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AI and compliance: Which rules exist today, and what's next?

The AI regulatory landscape is still racing to catch up with the fast pace of industry and technological developments, but a few key themes are starting to emerge for businesses.

AI regulation and compliance is a complex and fast-evolving topic, especially due to variations in AI compliance rules across different industries and jurisdictions. No one can predict how AI regulations might change in the future, and figuring out which regulations apply to AI today can be a real challenge for businesses hoping to implement and manage AI systems.

While robust AI-focused compliance mandates might not exist yet, jurisdictions such as China and the European Union are starting to design AI-specific regulations. In addition, certain laws already in place have clauses that regulators are currently interpreting for AI.

With varying and sometimes vague rules, it's evident that AI regulation and compliance is uncharted territory. Still, it's possible to identify overarching trends. AI and machine learning engineers, as well as businesses seeking to use AI, can implement measures such as data privacy and transparency today to help ensure future AI compliance.

Current AI compliance rules

Regulations and compliance mandates that affect AI can be broken into two categories: those that focus on AI specifically, and those that affect AI but were not specifically designed for it.

AI-centric regulations

As of early 2024, few compliance laws designed specifically for AI are in effect. Perhaps the only major example is China's Interim Measures for the Management of Generative AI Services, which regulate how generative AI can be used in the country.

However, China's Interim Measures are relatively generic and nontechnical. They encourage AI developers to ensure that content produced by generative AI is "positive, healthy, inspiring, and morally wholesome," per Lexis China's translation, but they do not attempt to govern the specific design or operation of generative AI models.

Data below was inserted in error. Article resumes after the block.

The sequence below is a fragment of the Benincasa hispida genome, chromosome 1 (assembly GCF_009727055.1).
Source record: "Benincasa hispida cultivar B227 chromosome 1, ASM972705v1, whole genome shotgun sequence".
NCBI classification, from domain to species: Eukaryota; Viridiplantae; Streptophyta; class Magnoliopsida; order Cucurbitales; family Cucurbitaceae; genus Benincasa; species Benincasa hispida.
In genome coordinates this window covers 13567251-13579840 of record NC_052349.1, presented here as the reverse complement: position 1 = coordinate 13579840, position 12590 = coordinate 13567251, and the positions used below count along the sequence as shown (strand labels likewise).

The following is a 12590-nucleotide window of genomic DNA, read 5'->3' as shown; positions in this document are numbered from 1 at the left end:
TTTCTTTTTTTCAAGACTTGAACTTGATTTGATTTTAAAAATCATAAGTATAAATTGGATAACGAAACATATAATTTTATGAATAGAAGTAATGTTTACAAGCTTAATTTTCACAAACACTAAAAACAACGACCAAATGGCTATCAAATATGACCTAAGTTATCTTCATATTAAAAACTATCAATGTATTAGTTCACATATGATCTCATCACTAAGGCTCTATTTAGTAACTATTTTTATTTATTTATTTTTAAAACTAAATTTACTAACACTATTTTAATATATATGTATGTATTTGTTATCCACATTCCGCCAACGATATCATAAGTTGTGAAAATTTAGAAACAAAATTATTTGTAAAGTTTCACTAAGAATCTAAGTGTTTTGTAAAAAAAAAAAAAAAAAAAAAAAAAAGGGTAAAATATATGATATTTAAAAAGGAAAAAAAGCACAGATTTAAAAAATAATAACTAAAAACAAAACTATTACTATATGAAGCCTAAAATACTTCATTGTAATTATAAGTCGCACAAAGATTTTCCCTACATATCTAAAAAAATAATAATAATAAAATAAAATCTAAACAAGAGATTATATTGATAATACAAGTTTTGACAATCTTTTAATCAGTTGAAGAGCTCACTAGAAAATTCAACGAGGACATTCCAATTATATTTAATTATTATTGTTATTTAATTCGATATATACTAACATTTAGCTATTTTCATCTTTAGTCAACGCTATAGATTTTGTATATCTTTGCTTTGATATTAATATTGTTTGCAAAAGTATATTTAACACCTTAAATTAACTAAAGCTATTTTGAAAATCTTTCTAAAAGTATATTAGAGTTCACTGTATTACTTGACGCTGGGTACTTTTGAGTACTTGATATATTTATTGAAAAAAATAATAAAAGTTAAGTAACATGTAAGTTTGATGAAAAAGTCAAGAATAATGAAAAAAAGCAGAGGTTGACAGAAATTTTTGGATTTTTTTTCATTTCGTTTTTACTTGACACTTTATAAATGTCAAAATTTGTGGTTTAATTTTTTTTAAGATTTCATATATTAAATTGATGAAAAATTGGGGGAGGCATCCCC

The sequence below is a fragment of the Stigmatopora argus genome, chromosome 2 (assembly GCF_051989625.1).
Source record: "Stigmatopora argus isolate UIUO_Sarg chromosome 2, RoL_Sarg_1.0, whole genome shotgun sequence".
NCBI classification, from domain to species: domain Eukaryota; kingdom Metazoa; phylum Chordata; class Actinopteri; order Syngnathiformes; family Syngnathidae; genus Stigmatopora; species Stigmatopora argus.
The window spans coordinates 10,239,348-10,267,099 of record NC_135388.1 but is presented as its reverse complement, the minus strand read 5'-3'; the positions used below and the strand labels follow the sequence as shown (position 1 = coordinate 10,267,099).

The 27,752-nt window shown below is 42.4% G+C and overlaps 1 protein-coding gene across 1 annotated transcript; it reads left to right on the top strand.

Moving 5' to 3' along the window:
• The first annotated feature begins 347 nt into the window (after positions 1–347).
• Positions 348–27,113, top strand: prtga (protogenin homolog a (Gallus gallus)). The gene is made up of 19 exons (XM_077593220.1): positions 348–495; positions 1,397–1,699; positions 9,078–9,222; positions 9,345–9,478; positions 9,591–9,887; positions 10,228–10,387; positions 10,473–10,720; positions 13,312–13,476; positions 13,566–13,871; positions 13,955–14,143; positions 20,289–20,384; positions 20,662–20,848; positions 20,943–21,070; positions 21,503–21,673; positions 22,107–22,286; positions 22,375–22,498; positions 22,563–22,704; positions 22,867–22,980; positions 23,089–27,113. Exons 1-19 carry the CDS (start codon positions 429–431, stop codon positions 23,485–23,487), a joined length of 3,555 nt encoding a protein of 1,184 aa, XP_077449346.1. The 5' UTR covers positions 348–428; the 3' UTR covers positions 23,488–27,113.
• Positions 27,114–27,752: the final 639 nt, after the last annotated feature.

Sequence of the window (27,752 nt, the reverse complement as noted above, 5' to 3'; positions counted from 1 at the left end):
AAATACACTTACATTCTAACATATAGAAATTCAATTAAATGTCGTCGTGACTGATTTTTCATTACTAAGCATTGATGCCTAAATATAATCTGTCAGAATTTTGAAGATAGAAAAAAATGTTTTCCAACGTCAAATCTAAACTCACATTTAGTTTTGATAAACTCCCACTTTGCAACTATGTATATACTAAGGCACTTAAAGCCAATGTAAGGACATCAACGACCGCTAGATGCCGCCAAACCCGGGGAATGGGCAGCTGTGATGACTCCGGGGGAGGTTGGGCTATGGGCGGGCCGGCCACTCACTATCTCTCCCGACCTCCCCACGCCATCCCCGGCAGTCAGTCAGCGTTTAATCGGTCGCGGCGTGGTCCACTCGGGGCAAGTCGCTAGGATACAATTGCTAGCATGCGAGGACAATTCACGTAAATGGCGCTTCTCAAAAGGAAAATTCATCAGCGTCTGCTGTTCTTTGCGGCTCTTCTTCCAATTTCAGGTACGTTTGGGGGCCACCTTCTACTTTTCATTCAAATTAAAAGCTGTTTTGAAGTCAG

Meanwhile, EU legislators are working toward landmark AI regulation in the form of the AI Act, which was introduced in 2021 but is not yet in effect. This law would ban the use of AI in the EU for certain purposes, such as facial recognition of people in public, and impose security and privacy requirements for AI-based apps in other contexts.

The U.S. currently lacks anything resembling a national AI compliance framework, even in draft form. However, in October 2022, the U.S. federal government published a Blueprint for an AI Bill of Rights, which lays out principles designed to protect individuals against the misuse of AI. Although this guidance could influence future AI legislation in the U.S., it currently does not impose any specific requirements related to AI.

Regulations and compliance laws that affect AI

Most existing regulatory rules that affect AI come from laws that, although not initially designed for AI, have implications for how AI can be used.

One key law is the EU's GDPR, which has been in effect since 2018 and imposes a variety of requirements related to data privacy and security. Because AI models rely extensively on data for training and operational purposes, the GDPR has important consequences for AI.

For example, the GDPR includes a provision that grants individuals the right to be forgotten by having their personal data released. As a result, a business that uses customers' personal data to train its AI models would need to ensure that the business can remove data associated with specific customers upon request.